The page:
Introduction: Atlantic Adventures: the Frozen Sight

(Physics Concept Behind)

The main concept behind the virtual game “Atlantic Adventures: The Frozen Sight”, turned into a game for children with the use of Microsoft PowerPoint, is about vector which is one of the fundamental concepts of Physics. A vector is graphically represented as a section with an arrow on its end. It constitutes a set of ordered points and consists of direction and magnitude. In the virtual game, the direction of the vector indicates the direction of the boat as it tries to avoid hitting icebergs and the magnitude of the vector represents the magnitude of the boat and ocean in velocity. The game focuses on helping the player master some of the lessons in vector, which are namely finding the resultant velocity and component vector, blended with the game design to have its appeal to children as the audience. When it comes to the gameplay, the ship is designed to deliver petroleum from the United States of America (USA) to its destination which is United Kingdom (UK), and it has to get past icebergs as it passes through the icy part of the Atlantic Ocean. The player has to solve problems concerning resultant velocity, direction, horizontal, and vertical component vector to help steer the ship to the correct path and to avoid getting hit by enormous icebergs. The player has to solve the questions accurately because one mistake would already guarantee that the ship will hit an iceberg. This virtual game is immersive to children due to the design, easy-to-play with clear instructions, and very fun while enhancing the knowledge of children with regards to the concept of vector. Learning about a complex Physics concept has never been this fun!


• Calculator (used in formulating vector problems)

• Laptop

• Microsoft PowerPoint

• Hyperlinks

• GIFs (sea waves, bird, sailboat) – These can all be found in this link:

• Pictures (cargo ship, icebergs, captain, sailor, compass, map, dock) – These can all be found in the following links: and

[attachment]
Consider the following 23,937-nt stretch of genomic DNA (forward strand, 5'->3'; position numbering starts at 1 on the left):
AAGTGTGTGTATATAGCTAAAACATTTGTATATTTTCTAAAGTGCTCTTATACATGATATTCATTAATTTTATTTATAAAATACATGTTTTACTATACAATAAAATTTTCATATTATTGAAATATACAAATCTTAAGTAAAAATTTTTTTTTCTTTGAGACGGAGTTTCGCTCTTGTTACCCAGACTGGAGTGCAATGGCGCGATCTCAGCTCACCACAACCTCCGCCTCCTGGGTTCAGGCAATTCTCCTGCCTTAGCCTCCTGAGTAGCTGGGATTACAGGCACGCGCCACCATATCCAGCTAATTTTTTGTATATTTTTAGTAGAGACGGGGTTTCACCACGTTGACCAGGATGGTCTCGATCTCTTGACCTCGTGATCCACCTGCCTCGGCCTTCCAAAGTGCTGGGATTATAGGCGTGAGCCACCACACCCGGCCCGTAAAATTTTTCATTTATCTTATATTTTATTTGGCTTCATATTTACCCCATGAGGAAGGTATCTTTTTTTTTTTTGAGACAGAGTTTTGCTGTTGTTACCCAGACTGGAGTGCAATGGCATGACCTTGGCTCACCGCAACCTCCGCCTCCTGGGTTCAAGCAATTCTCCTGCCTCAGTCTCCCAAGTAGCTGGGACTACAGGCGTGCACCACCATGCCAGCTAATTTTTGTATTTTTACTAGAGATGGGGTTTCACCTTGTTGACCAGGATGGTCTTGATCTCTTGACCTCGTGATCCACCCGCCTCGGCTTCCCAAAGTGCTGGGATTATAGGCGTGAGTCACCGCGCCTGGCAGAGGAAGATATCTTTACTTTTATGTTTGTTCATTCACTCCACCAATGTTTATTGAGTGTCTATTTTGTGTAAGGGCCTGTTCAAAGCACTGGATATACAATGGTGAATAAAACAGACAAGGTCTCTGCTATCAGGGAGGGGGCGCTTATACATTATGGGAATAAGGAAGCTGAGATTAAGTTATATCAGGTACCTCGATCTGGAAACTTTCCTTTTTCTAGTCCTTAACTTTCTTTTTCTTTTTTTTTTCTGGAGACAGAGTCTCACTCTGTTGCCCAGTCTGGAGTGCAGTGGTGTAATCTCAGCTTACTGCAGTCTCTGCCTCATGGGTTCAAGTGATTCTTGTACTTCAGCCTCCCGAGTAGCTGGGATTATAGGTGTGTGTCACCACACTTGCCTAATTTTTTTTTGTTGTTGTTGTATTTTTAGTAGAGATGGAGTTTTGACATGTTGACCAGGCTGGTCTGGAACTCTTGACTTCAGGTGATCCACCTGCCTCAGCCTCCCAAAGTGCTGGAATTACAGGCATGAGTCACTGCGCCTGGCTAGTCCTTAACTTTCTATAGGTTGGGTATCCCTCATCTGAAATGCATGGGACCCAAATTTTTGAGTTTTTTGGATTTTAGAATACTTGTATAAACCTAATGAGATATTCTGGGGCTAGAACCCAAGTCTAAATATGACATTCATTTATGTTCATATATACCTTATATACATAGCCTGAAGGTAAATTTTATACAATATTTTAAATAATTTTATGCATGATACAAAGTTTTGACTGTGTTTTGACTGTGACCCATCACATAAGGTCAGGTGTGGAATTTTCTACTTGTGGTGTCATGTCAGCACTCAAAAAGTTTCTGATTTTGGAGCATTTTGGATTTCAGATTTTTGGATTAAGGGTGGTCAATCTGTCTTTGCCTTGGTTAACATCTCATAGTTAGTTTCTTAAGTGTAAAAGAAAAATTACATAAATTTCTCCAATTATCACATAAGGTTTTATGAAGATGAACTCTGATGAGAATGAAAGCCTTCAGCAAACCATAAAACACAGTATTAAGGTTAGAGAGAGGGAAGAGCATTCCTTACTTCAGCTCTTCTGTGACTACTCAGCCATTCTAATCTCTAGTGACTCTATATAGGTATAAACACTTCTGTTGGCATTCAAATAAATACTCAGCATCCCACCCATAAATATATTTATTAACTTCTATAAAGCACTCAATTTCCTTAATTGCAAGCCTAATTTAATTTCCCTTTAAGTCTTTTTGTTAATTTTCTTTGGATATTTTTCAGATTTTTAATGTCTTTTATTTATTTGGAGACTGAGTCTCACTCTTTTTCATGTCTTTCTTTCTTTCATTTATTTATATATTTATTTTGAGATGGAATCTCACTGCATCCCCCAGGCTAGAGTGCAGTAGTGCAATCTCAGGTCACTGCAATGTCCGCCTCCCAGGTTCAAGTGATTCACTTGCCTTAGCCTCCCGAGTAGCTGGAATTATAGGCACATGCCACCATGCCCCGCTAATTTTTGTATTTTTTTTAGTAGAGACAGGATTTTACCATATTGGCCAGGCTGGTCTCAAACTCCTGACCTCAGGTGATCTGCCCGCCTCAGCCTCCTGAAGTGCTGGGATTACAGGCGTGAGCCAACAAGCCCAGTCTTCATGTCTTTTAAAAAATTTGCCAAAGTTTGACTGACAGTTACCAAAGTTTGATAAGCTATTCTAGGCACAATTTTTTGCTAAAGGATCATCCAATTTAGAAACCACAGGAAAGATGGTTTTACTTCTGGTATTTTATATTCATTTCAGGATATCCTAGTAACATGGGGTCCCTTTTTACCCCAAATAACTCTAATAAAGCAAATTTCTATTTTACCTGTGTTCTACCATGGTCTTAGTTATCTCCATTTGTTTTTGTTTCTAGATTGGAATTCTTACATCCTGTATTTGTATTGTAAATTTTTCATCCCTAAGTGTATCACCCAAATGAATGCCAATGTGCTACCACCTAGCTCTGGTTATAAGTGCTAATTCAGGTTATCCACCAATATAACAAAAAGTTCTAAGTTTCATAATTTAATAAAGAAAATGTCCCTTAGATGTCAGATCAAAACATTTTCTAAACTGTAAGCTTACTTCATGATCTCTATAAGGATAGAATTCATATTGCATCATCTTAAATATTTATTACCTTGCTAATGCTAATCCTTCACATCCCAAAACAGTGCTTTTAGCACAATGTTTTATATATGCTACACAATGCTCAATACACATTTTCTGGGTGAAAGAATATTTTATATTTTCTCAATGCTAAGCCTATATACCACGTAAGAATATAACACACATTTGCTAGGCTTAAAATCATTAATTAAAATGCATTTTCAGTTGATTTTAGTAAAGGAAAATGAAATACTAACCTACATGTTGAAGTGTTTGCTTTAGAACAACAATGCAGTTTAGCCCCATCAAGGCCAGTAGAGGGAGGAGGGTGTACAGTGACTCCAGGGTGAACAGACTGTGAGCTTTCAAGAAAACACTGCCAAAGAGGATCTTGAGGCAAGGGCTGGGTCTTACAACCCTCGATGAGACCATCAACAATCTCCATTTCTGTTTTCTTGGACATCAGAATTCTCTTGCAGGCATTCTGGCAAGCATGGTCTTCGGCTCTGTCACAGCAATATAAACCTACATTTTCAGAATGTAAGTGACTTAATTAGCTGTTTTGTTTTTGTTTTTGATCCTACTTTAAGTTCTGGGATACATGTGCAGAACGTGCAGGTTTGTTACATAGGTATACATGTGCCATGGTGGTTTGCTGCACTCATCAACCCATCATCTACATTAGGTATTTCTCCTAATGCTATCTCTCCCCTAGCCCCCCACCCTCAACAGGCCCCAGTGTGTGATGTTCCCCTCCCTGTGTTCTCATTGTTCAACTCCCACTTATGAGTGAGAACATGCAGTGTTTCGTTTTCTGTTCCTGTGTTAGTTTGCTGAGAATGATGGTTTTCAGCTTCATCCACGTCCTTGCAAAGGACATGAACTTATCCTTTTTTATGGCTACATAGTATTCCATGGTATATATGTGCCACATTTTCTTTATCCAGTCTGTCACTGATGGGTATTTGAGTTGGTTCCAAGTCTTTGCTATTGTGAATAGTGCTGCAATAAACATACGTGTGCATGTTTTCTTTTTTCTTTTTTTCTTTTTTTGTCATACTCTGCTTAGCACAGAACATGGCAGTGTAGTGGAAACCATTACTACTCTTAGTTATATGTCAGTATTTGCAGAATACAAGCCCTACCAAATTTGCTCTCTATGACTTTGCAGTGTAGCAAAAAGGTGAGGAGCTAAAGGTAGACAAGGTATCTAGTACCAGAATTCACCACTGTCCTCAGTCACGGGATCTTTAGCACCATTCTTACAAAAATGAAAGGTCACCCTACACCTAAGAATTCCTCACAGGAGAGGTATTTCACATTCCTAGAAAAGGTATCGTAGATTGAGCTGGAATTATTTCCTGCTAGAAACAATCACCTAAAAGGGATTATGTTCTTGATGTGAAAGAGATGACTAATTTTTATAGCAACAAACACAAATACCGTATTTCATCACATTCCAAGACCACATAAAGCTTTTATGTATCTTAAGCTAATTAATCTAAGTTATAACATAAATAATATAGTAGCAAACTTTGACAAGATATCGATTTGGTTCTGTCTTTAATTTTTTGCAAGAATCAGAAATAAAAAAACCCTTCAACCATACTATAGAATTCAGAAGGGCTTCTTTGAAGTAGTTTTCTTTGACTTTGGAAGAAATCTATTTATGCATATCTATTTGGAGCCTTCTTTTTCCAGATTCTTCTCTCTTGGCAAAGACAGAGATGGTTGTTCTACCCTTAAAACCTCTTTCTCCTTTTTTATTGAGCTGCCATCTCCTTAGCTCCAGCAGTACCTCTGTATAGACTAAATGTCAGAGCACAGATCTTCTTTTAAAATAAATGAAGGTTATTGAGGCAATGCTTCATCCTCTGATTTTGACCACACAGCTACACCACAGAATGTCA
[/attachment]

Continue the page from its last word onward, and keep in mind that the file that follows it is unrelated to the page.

• Pinterest (used in finding the appropriate theme for the game)

• Music (can be found on YouTube)

- “Pallet Town (Pokemon Theme Song)”:

- “Kero-Kero Bonito – Flamingo (8-bit Cover) (No Vocals)”:

• (used in searching for fonts):

• Photoshop

Step 1: Formulating Questions for the Game.

The main idea of our game is all about a boat traveling through the icy part of the Atlantic Ocean to arrive at its destination. This would concern solving vector problems to get past massive icebergs. The first step in creating the game is formulating questions about finding the resultant velocity, direction, horizontal component, and vertical component which are all related to the concept of vector. We carefully crafted all of our questions and checked if their corresponding answers are correct. The purpose of this game is to enhance the knowledge and problem-solving skills of children with regard to vectors. We do not want to spread any wrong information considering the fact that this game would be posted. It is our responsibility to make sure that every information embedded in our game is correct in order for its purpose to be fulfilled.

Step 2: Finding the Right Theme.

A theme is fundamental for this is where the game would revolve, and so we searched for video game inspirations on the website called Pinterest. The main theme we have chosen for the game concerns a pirate type of exploration that revolves around the player as the sailor that helps in navigating through the Atlantic Ocean. We also chose the design to be “pixels” or “8 bit” just like when it comes to the old video games, namely Pac-Man, Super Mario Bros., and Bomberman.

Step 3: Finding the Music Suitable for the Game Through YouTube.

With a retro style as our chosen theme, the music choice now depends on the 90's style theme with it being exciting, stimulating, interesting, and enjoyable at the same time. Since the design theme of the game is “pixel” or “8 bit”, we did a little research and looked for 8-bit music on YouTube that is suitable for a pirate type of exploration. Once we decided which song to use, we converted the YouTube video to an MP3, and then we put it on the PowerPoint. When it comes to the sound effects that can be used for the game, we basically just did the same thing wherein we searched for it on YouTube, and then convert it to MP3.

Step 4: Choosing Pictures to Be Used for the Game.

By being accentuated to the retro-styled game, some pictures used were pixelated which highlights the true essence of the game. We used the following words to search for photos: png and transparent. With these words, Google will provide pictures with transparent backgrounds. However, it was a bit difficult to look for pictures with this type of background. As a solution to this, we used Photoshop’s magic wand tool to remove the background whenever we see a non-transparent photo. Although, you can also create your own graphics to use if you feel like it!